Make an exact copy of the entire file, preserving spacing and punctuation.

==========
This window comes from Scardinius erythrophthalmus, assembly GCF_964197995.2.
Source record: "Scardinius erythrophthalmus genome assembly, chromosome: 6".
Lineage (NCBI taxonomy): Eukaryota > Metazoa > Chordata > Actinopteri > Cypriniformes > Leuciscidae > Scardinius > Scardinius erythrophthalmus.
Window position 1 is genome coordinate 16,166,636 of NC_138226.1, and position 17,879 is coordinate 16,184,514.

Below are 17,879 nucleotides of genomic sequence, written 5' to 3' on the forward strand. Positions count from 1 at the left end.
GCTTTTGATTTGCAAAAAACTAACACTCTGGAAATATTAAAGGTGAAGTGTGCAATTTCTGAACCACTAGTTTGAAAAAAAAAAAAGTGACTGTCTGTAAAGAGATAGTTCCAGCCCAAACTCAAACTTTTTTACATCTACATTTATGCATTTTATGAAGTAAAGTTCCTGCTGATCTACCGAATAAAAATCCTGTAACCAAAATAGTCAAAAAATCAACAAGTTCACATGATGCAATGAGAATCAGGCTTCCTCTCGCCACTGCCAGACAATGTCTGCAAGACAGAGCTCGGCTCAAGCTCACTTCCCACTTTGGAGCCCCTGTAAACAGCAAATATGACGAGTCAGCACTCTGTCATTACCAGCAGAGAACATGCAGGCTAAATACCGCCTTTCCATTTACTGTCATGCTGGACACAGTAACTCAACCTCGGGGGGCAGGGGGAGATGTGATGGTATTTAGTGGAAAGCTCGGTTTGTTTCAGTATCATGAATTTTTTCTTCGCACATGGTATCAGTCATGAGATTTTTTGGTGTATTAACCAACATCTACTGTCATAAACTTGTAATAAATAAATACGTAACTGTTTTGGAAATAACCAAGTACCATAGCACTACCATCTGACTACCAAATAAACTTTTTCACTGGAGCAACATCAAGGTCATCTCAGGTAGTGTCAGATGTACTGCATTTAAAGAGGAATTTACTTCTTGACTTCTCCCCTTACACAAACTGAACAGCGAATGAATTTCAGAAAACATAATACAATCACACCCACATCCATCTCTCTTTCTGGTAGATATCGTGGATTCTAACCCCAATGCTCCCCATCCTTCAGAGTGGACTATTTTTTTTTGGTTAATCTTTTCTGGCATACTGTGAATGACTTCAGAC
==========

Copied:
This window comes from Scardinius erythrophthalmus, assembly GCF_964197995.2.
Source record: "Scardinius erythrophthalmus genome assembly, chromosome: 6".
Lineage (NCBI taxonomy): Eukaryota > Metazoa > Chordata > Actinopteri > Cypriniformes > Leuciscidae > Scardinius > Scardinius erythrophthalmus.
Window position 1 is genome coordinate 16,166,636 of NC_138226.1, and position 17,879 is coordinate 16,184,514.

Below are 17,879 nucleotides of genomic sequence, written 5' to 3' on the forward strand. Positions count from 1 at the left end.
GCTTTTGATTTGCAAAAAACTAACACTCTGGAAATATTAAAGGTGAAGTGTGCAATTTCTGAACCACTAGTTTGAAAAAAAAAAAAGTGACTGTCTGTAAAGAGATAGTTCCAGCCCAAACTCAAACTTTTTTACATCTACATTTATGCATTTTATGAAGTAAAGTTCCTGCTGATCTACCGAATAAAAATCCTGTAACCAAAATAGTCAAAAAATCAACAAGTTCACATGATGCAATGAGAATCAGGCTTCCTCTCGCCACTGCCAGACAATGTCTGCAAGACAGAGCTCGGCTCAAGCTCACTTCCCACTTTGGAGCCCCTGTAAACAGCAAATATGACGAGTCAGCACTCTGTCATTACCAGCAGAGAACATGCAGGCTAAATACCGCCTTTCCATTTACTGTCATGCTGGACACAGTAACTCAACCTCGGGGGGCAGGGGGAGATGTGATGGTATTTAGTGGAAAGCTCGGTTTGTTTCAGTATCATGAATTTTTTCTTCGCACATGGTATCAGTCATGAGATTTTTTGGTGTATTAACCAACATCTACTGTCATAAACTTGTAATAAATAAATACGTAACTGTTTTGGAAATAACCAAGTACCATAGCACTACCATCTGACTACCAAATAAACTTTTTCACTGGAGCAACATCAAGGTCATCTCAGGTAGTGTCAGATGTACTGCATTTAAAGAGGAATTTACTTCTTGACTTCTCCCCTTACACAAACTGAACAGCGAATGAATTTCAGAAAACATAATACAATCACACCCACATCCATCTCTCTTTCTGGTAGATATCGTGGATTCTAACCCCAATGCTCCCCATCCTTCAGAGTGGACTATTTTTTTTTGGTTAATCTTTTCTGGCATACTGTGAATGACTTCAGAC